Prints & Propa­ganda

In the early 1500s the brilliant Albrecht Dürer had an epiphany. He describes it in a letter to a client dated 29 August 1509. In it he writes that, rather than laboriously producing countless unique works of art, he’d make a lot more money, and with a great deal less effort, selling prints of his work. His only regret was not having thought of it sooner. Dürer was among the first to fully exploit ‘art publishing’ or printmaking, selling his own prints individually and in sets. Today, we’ll take a brief look at a very popular set of prints created at the end of the sixteenth century, by which time European printmaking was a burgeoning international industry.

‘Moderation Disarming Vanity’ by Stradanus. Before turning to engraving later in life, Stradanus was a painter. Photo: Musée du Louvre

Nova Reperta, or ‘New Discoveries’ was a set of 20 engravings (including a title-page), each illustrating ‘modern’ inventions and discoveries. The print series was a brilliant collaboration between the Netherlandish artist Jan van der Straet, better-known by his Latinized name Johannes Stradanus; the engraver Philips Collaert; the Galle family of engravers and print publishers; and the Florentine scholar Luigi Alamanni (1558–1603) one of the set’s dedicatees.


Born in Bruges in 1523, Stradanus ended up in Florence via Lyon and Venice. He was a versatile and accomplished artist. In the early 1550s, he began working at the Medici court designing tapestries, then worked under Giorgio Vasari. However, like Albrecht Dürer, Stradanus appears to have experienced a similar epiphany, and from the 1570s began putting his artistic energies into designs for print.

Title-page for Nova Reperta, highlighting 9 of 19 discoveries & inventions. Photo: The Met
Plate 4 of Nova Reperta. Perhaps the best-known print of the series. A typical sixteenth-century printshop, although owing to some inaccuracies in the rendering, it appears that the artist is not completely au fait with how the printshop and some of its equipment functions. Photo: The Met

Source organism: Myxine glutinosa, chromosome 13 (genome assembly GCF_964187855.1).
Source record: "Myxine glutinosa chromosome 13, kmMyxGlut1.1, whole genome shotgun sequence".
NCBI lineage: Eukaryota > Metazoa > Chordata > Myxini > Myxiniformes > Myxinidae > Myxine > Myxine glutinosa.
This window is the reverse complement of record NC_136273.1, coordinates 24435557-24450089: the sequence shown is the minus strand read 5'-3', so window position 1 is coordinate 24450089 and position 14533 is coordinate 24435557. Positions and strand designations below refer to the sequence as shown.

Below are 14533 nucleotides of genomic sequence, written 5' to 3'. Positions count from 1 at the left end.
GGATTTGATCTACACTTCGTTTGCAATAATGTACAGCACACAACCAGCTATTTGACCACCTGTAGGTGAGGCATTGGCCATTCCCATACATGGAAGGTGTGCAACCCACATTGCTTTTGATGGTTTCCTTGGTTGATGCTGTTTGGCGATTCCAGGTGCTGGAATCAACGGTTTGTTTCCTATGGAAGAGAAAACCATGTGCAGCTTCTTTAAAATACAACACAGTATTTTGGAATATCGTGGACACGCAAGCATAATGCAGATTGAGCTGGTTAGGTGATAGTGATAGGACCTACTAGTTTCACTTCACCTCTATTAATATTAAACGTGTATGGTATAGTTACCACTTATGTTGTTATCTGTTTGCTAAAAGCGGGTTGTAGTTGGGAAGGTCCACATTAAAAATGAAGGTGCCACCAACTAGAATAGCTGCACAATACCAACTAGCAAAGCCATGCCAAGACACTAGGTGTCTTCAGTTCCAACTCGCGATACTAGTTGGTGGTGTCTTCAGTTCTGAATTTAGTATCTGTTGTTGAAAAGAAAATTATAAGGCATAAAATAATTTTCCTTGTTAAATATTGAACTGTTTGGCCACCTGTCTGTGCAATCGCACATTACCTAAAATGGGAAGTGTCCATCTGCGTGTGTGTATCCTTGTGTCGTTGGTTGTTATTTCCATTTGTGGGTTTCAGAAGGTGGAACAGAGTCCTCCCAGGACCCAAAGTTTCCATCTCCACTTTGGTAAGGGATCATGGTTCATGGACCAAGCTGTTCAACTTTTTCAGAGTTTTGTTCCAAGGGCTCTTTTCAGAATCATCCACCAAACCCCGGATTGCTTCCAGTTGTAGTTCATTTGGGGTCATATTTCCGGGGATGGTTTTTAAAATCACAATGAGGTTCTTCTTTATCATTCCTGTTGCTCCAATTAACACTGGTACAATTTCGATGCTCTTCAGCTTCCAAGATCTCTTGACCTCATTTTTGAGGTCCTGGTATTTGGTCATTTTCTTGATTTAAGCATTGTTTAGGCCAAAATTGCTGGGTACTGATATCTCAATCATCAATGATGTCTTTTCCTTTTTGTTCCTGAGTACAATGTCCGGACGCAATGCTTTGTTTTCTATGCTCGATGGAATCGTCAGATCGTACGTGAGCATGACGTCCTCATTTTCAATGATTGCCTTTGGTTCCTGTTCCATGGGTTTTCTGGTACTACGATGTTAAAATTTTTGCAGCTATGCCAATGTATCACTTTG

The invention of eyeglasses, Nova Reperta, plate 15. Eyeglasses were invented at the end of the 13th century in Italy. Photo: The Met
Longitudes. Nova Reperta, plate 16. Ship wit Jesuit flag bearing the IHS Christogram. The seated figure in the stern is using, what appears to be, a floating magnetized needle as a compass to trace longitude. Photo: The Met
The invention of gunpowder (Pulvis Pyrius), Nova Reperta, plate 3. Interior of a cannon foundry. In the right background a tower collapses from the destructive force of cannonballs propelled by gunpowder. Gunpowder was of course not a European invention, but a 9th-century Chinese one. Photo: The Met

From the title-page it appears that Nova Reperta was originally conceived as a title-page plus a series of nine engravings, with a heavy emphasis on America. For whatever reason, the series grew to 20 plates.

The 20 engraved plates of Nova Reperta

* See Lia Markey’s ‘Stradano’s Allegorical Invention of the Americas in Late 16th-Century Florence’, pp. 385–442

The Prime Directive

In 1499, seven years after Columbus landed in the Bahamas, Amerigo Vespucci, after whom the continents were named, sailed to the northern shores of South America. The first plate of the Nova Reperta series portrays Vespucci’s first encounter with America.*

Zoom in: ‘America’ (pl. 1) of Nova Reperta. The caption reads, ‘Americen Americus retexit…’ or, ‘Americus (Vespucci) rediscovers America’. Theodoor Galle’s engraving is remarkably faithful to Stradanus’s original drawing

Holding a mariner’s astrolabe and wearing a sword and armor, visible beneath his parted robe, he is both explorer and conqueror, his god-given authority to vanquish represented in his banner and cross. The almost nude figure of an Indianized indigenous woman seated on a hammock personifies America. She is of course portrayed sexualized and vulnerable. According to Vespucci, in what today sounds rather like the words of a rape apologist, the native women were ‘very desirous to copulate with us Christians’.

“Stradano’s engravings could declare that the New World was a Florentine invention and patriotically revel in these discoveries.” —Lia Markey, p. 119

#See Surekha Davies, Renaissance Ethnography & the Invention of the Human: New Worlds, Maps & Monsters (esp. ch. 8, ‘Spit-roasts, barbecues & the invention of the Brazilian cannibal’), 2016